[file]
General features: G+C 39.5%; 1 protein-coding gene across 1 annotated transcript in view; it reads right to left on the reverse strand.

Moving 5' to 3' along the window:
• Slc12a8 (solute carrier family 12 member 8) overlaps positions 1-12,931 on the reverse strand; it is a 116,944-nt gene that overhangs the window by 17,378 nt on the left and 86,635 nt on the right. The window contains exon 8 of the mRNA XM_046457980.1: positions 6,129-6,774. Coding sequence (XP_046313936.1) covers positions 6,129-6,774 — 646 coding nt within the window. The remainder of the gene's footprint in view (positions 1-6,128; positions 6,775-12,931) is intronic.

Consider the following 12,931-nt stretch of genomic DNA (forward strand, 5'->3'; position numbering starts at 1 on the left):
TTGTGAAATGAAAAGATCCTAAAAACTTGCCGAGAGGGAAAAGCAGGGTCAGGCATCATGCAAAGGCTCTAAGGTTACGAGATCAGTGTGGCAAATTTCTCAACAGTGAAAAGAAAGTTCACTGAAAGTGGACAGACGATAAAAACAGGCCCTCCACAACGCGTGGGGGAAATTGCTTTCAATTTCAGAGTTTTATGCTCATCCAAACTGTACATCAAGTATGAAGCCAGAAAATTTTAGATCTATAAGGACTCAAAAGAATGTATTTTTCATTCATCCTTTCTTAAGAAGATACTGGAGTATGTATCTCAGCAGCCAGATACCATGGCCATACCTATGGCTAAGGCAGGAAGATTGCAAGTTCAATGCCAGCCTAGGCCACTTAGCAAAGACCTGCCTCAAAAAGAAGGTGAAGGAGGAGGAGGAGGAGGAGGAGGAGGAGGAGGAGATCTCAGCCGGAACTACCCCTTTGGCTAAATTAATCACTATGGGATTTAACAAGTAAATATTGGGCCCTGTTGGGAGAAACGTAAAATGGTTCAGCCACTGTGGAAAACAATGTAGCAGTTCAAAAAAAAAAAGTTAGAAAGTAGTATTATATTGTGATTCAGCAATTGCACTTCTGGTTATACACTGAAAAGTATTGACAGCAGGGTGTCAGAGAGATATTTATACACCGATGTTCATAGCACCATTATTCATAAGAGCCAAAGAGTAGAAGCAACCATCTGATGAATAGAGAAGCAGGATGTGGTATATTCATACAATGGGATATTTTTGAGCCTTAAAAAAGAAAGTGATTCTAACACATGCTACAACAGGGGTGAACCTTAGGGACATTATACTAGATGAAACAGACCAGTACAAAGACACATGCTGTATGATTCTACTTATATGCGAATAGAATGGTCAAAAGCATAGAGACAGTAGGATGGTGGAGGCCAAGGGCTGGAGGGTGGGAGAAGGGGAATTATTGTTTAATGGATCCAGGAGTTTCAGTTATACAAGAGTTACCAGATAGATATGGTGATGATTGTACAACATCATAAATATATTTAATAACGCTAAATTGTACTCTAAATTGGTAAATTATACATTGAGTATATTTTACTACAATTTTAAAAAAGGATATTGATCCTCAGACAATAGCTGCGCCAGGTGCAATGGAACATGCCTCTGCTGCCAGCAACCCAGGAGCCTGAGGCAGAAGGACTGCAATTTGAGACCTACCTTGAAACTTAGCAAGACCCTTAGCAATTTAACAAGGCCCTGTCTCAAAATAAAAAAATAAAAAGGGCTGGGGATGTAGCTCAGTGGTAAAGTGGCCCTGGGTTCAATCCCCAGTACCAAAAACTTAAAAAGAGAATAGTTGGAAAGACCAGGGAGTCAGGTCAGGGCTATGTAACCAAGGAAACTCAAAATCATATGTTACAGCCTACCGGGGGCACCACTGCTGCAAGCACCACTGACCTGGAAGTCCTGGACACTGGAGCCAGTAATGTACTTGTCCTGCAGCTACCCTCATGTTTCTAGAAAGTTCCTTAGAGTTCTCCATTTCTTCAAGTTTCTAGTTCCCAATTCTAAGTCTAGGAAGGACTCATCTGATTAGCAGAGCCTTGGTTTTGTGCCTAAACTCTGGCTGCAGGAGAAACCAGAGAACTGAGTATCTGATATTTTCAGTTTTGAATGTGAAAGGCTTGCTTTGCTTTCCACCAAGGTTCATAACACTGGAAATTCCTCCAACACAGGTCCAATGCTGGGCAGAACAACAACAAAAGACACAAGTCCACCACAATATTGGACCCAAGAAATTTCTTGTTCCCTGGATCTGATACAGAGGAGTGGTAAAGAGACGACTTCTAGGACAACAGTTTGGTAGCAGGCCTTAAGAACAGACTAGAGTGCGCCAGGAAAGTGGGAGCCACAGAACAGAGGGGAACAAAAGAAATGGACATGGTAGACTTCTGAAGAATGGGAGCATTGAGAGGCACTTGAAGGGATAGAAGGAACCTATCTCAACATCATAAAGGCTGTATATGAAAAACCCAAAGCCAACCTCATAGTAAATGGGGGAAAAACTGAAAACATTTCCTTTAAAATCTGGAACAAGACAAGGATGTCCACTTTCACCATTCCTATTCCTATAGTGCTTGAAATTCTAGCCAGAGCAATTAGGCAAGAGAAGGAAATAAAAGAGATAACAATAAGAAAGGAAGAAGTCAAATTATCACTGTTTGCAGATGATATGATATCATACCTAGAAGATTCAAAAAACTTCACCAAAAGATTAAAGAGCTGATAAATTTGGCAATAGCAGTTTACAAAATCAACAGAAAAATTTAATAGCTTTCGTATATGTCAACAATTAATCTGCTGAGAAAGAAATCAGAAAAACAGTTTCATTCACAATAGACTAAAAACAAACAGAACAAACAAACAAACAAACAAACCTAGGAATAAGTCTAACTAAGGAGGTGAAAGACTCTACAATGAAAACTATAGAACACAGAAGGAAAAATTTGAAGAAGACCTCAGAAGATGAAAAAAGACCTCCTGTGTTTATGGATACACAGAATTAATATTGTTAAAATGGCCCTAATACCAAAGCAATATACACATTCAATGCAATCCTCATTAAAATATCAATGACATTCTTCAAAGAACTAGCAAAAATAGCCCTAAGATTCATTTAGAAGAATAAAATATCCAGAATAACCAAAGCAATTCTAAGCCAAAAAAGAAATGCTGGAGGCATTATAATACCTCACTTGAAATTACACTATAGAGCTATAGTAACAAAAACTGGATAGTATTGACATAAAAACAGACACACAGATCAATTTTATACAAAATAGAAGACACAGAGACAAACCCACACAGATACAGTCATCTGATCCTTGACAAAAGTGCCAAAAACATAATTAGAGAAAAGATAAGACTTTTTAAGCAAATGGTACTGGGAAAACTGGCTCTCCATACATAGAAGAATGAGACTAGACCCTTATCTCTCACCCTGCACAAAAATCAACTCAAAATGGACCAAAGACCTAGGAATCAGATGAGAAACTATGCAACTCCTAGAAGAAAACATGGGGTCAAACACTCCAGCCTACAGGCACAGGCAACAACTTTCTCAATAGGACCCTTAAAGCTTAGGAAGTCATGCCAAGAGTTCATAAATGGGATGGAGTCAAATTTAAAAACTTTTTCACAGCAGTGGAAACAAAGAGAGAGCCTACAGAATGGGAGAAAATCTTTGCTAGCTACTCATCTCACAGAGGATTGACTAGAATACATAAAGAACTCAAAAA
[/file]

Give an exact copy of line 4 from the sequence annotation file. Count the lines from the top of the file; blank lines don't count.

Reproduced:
Consider the following 12,931-nt stretch of genomic DNA (forward strand, 5'->3'; position numbering starts at 1 on the left):